As soon as I felt good enough to move to the baby’s room in the middle of the night after delivering the baby, she was in her own room.
If you are struggling to sleep, or baby is not sleeping well sharing a room, but you feel like it is still best t share, try using a white noise machine in the room to help so you both don’t hear every tiny noise made.
Signs Baby is Ready to Move to Own Room
If you are supposed to move baby when you are both ready, I bet you are wondering how you know baby is ready.
Number of Night Feedings
Take into consideration the number of night feedings. If your little one is eating every 2-3 hours through the night, it is much easier for you to just have baby in the same room as you so you can easily feed baby and then go back to sleep.
I personally liked my baby to be at 1-2 night feedings before moving baby out of my room.
Many people do not even consider it until baby is sleeping through the night. The trick with that is that baby might not sleep through the night until he is in his own room.
Your decision here will also be impacted depending on how close baby’s room is to your room. If baby is right next door, that might change your opinion than if baby was on a separate floor.
Once your baby can roll back and forth, the risk of SIDS decreases. You might feel much more comfortable with moving baby to her own room once she can move around on her own.
As your baby can move around more, it isn’t always safe to leave baby in a bassinet instead of sleeping in a crib.
The Comfort of Baby
Oftentimes, baby sleeping in parents room means baby is in a bassinet of some sort. These get less comfortable for baby as baby gets bigger.
You might need to move baby into her own room simply so she can comfortably sleep in a crib.
As your baby gets older, she will become more aware of her surroundings. She will know you are right there and might want to party at night. Rather than sleeping through her transitions, she might wake up and want to socialize with you.
Even if she isn’t concerned about socializing. dad’s snoring might wake her up fully and make it difficult for her to sleep.
It never hurts to consult with your baby’s doctor if you are unsure about the timing of this move. If you feel unsure about when to move, talk to your baby’s doctor about it.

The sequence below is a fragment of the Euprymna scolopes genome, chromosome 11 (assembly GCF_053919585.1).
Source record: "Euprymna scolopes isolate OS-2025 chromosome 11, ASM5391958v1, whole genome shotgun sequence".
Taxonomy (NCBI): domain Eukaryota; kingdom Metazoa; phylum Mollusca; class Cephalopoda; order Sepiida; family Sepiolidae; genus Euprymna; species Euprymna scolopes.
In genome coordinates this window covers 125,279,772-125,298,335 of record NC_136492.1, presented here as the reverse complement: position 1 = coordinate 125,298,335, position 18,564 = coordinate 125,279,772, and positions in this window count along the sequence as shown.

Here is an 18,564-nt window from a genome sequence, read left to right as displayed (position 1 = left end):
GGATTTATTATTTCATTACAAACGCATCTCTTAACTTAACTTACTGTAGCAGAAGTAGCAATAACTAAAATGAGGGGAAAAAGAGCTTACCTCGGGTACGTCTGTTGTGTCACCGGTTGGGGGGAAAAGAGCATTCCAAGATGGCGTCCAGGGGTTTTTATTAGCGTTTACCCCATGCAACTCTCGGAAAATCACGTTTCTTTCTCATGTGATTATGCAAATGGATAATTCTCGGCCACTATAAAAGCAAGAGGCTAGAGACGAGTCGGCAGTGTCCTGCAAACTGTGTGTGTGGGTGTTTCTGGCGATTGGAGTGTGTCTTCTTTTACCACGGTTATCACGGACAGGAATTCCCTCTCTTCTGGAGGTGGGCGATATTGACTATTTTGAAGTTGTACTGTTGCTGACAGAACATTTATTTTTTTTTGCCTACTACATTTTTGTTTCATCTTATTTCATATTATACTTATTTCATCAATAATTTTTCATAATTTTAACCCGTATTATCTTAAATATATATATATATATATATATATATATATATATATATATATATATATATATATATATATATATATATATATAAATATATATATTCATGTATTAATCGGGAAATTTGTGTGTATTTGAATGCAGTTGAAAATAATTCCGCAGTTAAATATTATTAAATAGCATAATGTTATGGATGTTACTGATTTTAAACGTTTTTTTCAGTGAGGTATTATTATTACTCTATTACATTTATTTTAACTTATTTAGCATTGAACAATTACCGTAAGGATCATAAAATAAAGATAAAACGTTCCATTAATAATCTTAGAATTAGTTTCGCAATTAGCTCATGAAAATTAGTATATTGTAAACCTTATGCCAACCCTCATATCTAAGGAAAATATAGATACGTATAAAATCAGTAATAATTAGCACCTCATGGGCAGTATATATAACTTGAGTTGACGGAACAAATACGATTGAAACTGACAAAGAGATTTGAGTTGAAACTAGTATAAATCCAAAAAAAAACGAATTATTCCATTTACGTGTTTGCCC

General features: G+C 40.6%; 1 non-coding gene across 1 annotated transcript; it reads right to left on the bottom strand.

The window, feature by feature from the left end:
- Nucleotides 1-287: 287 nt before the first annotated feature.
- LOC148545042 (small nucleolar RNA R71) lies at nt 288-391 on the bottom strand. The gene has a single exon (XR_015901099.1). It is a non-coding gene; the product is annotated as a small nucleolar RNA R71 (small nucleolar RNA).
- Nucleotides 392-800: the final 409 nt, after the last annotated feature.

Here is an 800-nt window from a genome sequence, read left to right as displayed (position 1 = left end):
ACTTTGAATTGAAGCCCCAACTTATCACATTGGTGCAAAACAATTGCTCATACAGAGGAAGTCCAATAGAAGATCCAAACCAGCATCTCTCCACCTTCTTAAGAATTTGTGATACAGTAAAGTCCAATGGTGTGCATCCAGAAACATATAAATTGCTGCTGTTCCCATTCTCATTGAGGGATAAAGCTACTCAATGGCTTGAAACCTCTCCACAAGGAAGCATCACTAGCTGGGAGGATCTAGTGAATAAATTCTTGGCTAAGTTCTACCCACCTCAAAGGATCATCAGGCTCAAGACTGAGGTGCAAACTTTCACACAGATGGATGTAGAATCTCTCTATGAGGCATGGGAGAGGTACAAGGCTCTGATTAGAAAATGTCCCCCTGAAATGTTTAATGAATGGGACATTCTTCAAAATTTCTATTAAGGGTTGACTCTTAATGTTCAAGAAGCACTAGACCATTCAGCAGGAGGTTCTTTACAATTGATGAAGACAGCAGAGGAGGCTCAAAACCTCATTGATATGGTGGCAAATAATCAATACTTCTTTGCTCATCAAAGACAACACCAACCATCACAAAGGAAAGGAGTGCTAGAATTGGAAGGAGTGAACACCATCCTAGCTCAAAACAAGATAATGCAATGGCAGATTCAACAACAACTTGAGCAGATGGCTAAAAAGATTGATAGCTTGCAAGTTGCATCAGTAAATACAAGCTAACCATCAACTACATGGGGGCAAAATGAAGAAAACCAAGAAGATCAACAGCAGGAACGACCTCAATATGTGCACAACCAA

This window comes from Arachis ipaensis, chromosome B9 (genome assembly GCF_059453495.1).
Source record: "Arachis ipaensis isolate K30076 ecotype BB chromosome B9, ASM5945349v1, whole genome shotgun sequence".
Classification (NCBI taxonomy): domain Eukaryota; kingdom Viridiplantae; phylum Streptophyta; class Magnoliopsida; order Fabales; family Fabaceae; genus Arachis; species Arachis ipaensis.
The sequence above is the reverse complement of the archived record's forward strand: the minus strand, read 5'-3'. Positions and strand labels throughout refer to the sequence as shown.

Tips for Moving Baby to Own Room
Once you have decided you are ready and your baby is ready, here are some tips for making the move to baby’s own room as smooth as possible.
Please note, some or all of these tips might be unnecessary for your baby. Your baby might move right to her own room with no fuss. It is worth seeing if that is true.
Have a Safe Sleep Environment
Have a safe sleep environment for your baby. This will help you have peace of mind and will, of course, keep your baby safe for sleep. Here are key points for safe sleep practices:
- Baby sleeps on her back
- Baby sleeps in her own bed
- No loose blankets, bedding, pillows, stuffed animals, bumpers, toys, etc. in the bed with baby
- Firm crib mattress
- Crib is not near curtains, blind cords, or pictures
Get Monitors for Peace of Mind
You might also want a monitor for peace of mind. A video monitor is great for allowing you to see baby at any moment without disrupting baby’s sleep. We loved the Foscam security camera because we could monitor her through an app on our phones or on a desktop.
You might prefer an audio monitor so you can hear if something is off. I had video and a vTech so I had backup.
If you do not want a monitor for any reason, you can always leave baby’s door open and your door open.
Spend Time in the Nursery
If your baby needs time to adjust to new space, it is wise to spend time in the nursery before moving baby to sleep in there. Do diaper changes in there, get dressed in there, and do independent play in there.
Have Baby Nap in Her Room
The next step is to have your baby nap in the nursery. I often say take care of naps and the night will follow. If she is comfortable sleeping in the nursery for naps, she will be fine to move in there at night. If possible, it is wise to have your baby sleep in the nursery for naps as early and often as possible.
My second baby did half of her naps in my room and half in her room, and she always did fine moving back and forth. While she is flexible in general, I think this helped her be more flexible about sleeping wherever she needed to.
Move Bassinet into Nursery
If your baby is not comfortable sleeping in her crib, you can start by moving your bassinet into the nursery. Once you are ready to transition baby into the crib, I have a post ready to walk you through getting baby to sleep in the crib.
Continue Your Sleep Routine
Continue your sleep routine you have used in the new room. This is a huge benefit of having a sleep routine; it indicates to baby that it is time to sleep, no matter where you are.
You can even do the bedtime routine in the nursery and then sleep in your room for a while as you get baby used to her own room.
Always remember to trust your instincts and do what you feel most comfortable with as a parent. There is no one-size-fits-all. Once you are ready to move baby, follow these tips for a smooth transition!
This post originally appeared on this blog November 2019